There were no omentum related complications as well. Several studies have attributed the occurrence of hernias to the use of large size trocars [9,18].Perhaps, our scanty use of such trocars and the routine adoption of closure of all 10 mm ports led to the absence of hernias in our patients.

Hypertrophic and keloidal scars are fairly common complications of abdominal wounds in our practice [15]. It is hence, not surprising that four patients presented with hypertrophic scars. Two of these occurred in the epigastric port and one of these patients had been treated for keloidal scars 2 years earlier. All four patients were managed conservatively by the plastic surgery unit with topical agents and the scars regressed in all instances between 5 and 19 months of follow-up. Port-site Pain from placement of trocars is expected, but can be minimized by using the least number of ports required to perform the procedure safely [19].Important co- morbidity and risk factors are obesity, diabetes and longer operative duration.


This study and its findings have certain limitations. We have also included a wide range of cases and the location and number of ports differs with the procedures carried out. We however minimized this limitation by using the same technique for each procedure. Finally, our primary objective was port site complications including immediate and long-term complications but our period of follow-up may be too short for certain long-term complication like incisional hernia from extraction site.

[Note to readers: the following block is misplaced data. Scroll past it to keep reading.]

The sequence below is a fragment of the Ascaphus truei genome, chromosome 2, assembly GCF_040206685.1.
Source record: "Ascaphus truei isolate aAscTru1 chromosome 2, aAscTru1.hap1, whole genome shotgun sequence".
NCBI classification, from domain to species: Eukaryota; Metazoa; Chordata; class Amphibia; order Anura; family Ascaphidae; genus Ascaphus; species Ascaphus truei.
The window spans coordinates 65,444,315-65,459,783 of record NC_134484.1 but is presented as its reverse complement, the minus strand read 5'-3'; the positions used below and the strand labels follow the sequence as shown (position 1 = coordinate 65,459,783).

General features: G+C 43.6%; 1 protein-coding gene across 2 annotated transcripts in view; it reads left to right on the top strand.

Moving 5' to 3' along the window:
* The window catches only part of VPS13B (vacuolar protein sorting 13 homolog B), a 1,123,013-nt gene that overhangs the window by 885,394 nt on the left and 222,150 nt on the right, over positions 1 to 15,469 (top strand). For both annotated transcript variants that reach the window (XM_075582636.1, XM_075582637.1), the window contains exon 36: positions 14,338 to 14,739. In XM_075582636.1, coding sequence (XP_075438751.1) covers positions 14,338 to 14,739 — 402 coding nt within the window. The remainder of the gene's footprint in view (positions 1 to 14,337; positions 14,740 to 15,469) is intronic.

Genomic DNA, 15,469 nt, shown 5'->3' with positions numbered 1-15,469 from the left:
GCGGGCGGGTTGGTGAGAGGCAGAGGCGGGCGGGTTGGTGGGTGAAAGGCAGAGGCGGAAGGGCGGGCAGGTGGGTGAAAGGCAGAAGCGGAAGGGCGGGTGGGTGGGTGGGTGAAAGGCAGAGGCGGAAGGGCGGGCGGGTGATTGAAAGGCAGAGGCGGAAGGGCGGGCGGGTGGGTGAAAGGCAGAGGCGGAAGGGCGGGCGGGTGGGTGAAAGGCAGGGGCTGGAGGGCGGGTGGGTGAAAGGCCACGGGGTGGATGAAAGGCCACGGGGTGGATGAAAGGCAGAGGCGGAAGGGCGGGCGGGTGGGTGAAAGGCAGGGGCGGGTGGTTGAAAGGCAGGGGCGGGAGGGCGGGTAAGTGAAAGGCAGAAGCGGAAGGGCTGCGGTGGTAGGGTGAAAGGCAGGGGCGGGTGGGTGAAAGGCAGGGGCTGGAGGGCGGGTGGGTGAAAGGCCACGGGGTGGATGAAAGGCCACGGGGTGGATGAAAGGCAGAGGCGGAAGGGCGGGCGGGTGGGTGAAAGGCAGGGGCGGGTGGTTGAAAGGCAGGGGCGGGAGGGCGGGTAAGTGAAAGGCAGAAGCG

Laparoscopic port site complications are rare in elective laparoscopic surgeries and can be further reduced by proper selection of patients, and strictly following basic principles of sterilization and prevention apart from meticulous surgical technique during entry and exit at all the port sites.

Conflict of Interests


Ethical Considerations